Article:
Sampling Methane Seeps of Carbonate Ridge

In recent years, E/V Nautilus and other vessel’s multibeam sonar surveys have located over 3,500 previously unknown methane seeps rising along the Cascadia Margin at depths between 200 and 3,200 meters.

But what causes these bubbling streams to escape the seafloor and enter the water column?

Fifty percent or more of the global organic matter that reaches the seafloor is thought to do so along the continental margins, one of which is the geologically active Cascadia Margin located along the coasts of Washington, Oregon, and northern California. Active seeps form along this boundary where organic matter decomposition eventually generates methane through microbial and thermal processes. As methane enters the water column, a fraction dissolves into the seawater and eventually oxidizes to carbon dioxide while the remainder rises in the form of gas bubbles.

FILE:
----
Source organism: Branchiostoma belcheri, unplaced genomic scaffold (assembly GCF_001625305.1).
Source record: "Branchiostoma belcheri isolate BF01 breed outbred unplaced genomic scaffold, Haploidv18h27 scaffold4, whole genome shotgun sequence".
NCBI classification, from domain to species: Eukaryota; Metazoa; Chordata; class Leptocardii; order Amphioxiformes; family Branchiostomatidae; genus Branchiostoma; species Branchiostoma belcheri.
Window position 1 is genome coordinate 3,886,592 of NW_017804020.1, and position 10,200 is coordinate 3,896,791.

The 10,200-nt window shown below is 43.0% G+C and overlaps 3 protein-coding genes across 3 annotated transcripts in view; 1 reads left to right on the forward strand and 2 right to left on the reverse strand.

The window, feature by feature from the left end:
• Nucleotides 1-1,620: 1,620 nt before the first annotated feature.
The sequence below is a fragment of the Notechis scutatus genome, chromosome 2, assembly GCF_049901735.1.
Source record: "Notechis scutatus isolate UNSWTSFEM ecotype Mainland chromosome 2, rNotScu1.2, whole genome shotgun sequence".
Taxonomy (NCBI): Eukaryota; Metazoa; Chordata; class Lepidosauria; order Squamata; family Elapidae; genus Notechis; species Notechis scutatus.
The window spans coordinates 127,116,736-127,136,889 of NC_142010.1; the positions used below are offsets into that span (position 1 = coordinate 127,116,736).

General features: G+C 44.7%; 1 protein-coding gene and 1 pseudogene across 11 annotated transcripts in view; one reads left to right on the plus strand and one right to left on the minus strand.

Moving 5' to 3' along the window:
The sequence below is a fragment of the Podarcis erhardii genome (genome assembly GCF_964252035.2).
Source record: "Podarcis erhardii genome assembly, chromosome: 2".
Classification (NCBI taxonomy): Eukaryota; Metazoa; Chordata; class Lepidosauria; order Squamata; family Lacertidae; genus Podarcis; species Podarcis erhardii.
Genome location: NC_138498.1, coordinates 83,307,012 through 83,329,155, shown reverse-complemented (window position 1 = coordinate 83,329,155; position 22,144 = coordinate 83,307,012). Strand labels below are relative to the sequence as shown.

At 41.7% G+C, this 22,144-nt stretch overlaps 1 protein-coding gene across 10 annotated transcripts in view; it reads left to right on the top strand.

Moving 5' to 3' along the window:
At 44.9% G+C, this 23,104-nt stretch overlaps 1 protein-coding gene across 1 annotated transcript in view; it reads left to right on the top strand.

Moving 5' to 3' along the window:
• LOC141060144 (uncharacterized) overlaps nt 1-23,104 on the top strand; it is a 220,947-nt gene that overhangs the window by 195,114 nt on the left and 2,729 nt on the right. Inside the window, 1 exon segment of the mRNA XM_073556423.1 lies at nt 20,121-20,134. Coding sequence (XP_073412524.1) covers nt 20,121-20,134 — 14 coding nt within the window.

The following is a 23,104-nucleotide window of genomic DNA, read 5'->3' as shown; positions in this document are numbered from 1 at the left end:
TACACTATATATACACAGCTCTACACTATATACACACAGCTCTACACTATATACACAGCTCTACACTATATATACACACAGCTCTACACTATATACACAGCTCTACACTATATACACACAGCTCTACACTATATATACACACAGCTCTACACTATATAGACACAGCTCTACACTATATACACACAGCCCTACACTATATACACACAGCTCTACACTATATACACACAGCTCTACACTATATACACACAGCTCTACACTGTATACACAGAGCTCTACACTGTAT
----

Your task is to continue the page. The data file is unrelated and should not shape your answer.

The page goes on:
And if the seeps are in shallow waters, the rising bubbles can eventually reach the uppermost water column and may enter the atmosphere. In fact, recent discoveries show that the storage and release of methane on the submerged U.S. continental margin is more widespread than previously realized, suggesting that the role of methane seeps in the carbon cycle and in marine ecosystems is clearly underestimated.

For two weeks in 2021, scientists aboard E/V Nautilus explored seep ecosystems and sampled with gas-tight bottles to collect gas to study the chemical makeup of bubble streams. This sample was located at Carbonate Ridge at a depth of 571 meters.

“We’re looking at methane in these bubble streams and we're trying to get a handle on how much methane is actually in the water column out here,” said Susan Merle, a senior research assistant at NOAA's Pacific Marine and Environmental Lab and Oregon State University’s Cooperative Institute for Marine Resources Studies.

Samples collected by our team and detailed mapping will help to better characterize this geologically active region, painting an underwater picture of how this deep-sea environment might impact life around the planet.